The Iceman Cometh (1989)

A martial arts, action, comedy, fantasy film, featuring two of Hong Kong cinema’s most acrobatic actors, Yuen Biao and Yuen Wah.



The lead roles are taken by classmates from Yu Jim Yuen’s legendary Peking Opera School, Yuen Biao and Yuen Wah. They were part of the “Seven Little Fortunes”, which also produced other notable Hong Kong action stars Jackie Chan, Sammo Hung, Corey Yuen, Yuen Tak, Yuen Tai and Yuen Mo.

Yuen Biao plays our hero, Fong Sau-Ching, whilst Yuen Wah takes on the role of the antagonist, Feng San.

Bringing some glamour and humour to the proceedings is Maggie Cheung, who most famously played Jackie Chan’s long-suffering girlfriend in the original three Police Story films.

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Ming dynasty royal guard Fong Sau-Ching (Yuen Biao) is charged with hunting down fellow soldier, Feng San (Yuen Wah), after he rapes and kills thirteen women in the royal palace, including the emperor’s cousin.

Feng San steals the mystical Black Jade Buddha that can grant the gift of a hundred lifetimes when used with a Tibetan Timewheel. After a mountain-top battle, the two swordsman fall into the ice, where they are frozen and preserved by the Jade Buddha’s powers. Fast forward to present day China, and a team of scientists find the ancient artefacts along with the frozen warriors. Having been accidentally thawed out my some inept thieves in Hong Kong, Feng San soon comes to realise his skills and power are no match for anyone in the 20th Century, and he proceeds to go on the rampage. Fong Sau-Ching vows to continue his mission to return Feng San to the emperor. However, Fong Sau-Ching, is very confused by modern society, and is tricked into becoming a servant for con-woman/call girl, Polly (Maggie Cheung).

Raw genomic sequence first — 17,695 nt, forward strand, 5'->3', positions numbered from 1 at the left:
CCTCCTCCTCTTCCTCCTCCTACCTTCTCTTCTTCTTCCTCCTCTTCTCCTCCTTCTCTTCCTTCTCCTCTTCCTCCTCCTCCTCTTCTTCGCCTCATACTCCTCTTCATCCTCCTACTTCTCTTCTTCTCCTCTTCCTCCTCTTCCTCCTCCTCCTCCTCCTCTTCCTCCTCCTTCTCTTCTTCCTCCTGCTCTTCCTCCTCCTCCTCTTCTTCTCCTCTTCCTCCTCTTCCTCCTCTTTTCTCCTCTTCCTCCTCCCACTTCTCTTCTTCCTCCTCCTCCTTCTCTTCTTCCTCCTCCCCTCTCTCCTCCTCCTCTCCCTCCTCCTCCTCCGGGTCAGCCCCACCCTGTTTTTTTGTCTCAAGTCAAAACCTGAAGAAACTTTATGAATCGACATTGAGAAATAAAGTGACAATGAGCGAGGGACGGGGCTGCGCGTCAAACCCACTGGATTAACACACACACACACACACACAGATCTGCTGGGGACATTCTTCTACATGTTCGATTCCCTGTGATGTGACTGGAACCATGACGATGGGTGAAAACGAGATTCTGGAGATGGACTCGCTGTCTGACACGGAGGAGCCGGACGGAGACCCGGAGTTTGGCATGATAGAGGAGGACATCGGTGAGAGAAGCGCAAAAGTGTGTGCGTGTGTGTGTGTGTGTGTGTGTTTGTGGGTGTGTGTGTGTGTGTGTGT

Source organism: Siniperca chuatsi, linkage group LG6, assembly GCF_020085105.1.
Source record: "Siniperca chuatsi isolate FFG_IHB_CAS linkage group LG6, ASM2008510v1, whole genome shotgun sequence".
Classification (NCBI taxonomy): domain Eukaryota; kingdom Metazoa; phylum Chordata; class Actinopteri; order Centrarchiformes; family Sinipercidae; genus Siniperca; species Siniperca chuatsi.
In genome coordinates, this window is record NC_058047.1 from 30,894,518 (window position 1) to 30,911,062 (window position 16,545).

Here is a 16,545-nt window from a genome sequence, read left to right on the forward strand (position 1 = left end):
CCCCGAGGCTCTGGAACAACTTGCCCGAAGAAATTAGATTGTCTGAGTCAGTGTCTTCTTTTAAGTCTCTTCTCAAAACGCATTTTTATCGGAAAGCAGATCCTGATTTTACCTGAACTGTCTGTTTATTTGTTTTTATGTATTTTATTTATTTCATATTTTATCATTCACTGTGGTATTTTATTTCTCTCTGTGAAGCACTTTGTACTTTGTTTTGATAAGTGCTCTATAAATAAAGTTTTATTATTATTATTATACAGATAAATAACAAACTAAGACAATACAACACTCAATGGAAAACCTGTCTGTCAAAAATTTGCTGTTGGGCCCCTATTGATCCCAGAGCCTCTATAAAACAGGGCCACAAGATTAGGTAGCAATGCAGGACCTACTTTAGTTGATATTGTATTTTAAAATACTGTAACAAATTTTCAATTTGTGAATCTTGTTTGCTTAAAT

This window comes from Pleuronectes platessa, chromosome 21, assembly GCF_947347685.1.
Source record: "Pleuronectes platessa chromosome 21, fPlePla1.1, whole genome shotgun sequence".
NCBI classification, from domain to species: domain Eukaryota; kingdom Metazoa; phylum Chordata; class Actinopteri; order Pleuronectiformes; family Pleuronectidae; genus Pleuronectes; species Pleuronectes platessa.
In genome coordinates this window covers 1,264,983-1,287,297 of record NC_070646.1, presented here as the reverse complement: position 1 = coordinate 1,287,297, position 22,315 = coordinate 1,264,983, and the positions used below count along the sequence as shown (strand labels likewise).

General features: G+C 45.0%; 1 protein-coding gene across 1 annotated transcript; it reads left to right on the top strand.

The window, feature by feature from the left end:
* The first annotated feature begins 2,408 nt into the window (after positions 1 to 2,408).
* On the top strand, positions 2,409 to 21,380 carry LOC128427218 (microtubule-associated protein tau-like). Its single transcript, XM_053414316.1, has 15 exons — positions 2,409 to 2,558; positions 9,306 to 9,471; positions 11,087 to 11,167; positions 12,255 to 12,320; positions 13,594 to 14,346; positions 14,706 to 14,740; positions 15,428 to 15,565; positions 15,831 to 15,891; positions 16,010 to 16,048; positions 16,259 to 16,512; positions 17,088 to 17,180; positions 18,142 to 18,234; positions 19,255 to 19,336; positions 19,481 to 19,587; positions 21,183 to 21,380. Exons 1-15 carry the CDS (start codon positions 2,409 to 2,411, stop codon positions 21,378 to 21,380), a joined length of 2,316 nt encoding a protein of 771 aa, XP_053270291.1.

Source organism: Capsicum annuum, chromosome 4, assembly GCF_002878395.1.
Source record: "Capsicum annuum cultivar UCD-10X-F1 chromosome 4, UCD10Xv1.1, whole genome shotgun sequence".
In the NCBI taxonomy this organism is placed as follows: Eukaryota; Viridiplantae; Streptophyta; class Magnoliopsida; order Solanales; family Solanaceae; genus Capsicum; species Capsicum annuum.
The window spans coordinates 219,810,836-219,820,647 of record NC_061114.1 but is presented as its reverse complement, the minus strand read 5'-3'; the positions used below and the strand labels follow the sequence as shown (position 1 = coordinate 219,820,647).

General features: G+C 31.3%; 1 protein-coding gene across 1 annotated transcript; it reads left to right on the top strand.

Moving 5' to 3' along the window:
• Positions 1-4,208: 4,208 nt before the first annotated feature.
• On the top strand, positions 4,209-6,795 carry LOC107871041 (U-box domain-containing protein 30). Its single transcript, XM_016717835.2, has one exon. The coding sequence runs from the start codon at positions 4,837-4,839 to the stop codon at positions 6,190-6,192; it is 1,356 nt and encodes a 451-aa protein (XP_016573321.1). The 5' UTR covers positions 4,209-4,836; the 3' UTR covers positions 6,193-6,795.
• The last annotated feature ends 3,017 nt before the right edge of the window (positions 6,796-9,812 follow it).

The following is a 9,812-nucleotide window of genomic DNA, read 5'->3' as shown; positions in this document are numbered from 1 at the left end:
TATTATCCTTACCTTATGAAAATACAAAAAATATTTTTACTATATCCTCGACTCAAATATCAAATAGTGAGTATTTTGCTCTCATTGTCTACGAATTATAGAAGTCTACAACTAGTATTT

The two soon end up crossing paths with Feng San. In order to spare Polly’s life, Feng San orders Fong Sau-Ching to drink a potion that will eradicate his fighting skills. Fong uses acupuncture to temporarily preserve his powers.

When the Tibetan Timewheel turns up at an exhibition, Feng San plans to use it to travel back in time to the Ming dynasty. With modern-day firearms, he can conquer China, and install himself as emperor. Knowing his foe will head for the Timewheel, Fong Sau-Ching forges himself a sword, and sets out to stop Feng San once and for all.

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Over the years, Yuen Biao and Yuen Wah between them have performed some of the most breathtaking fights and acrobatic stunts, in films such as “Knockabout”, “The Prodigal Son”, Eastern Condors, “Righting Wrongs”, “Wheels on Meals”, the “Lucky Stars” films, and even Bruce Lee’s Enter the Dragon.

Although there are only a few action scenes, they are of the highest-calibre of the two lead’s work. Their opening fight highlights their skills with traditional Chinese swords, and, of course, the action is always very frenetic. When Yuen Biao first meets Maggie Cheung, we witness his superb acrobatic skills, as he backflips across the roof of a Mercedes saloon. Later we see him flipping and somersaulting around an office, literally dodging bullets!

Yuen Wah demonstrates he is just as adept when we see his first robbery. He surfs the roofs of cars and jumps from one moving vehicle to another to make his getaway.

A chase through the docks of Hong Kong involving a horse, a jeep and a crane, prove our stars are equally at home with inventive and death-defying stunts. The sequence features very high stunt falls for both actors, one into water, and the other into boxes, that traditional stunt performers would be proud to include in their showreels.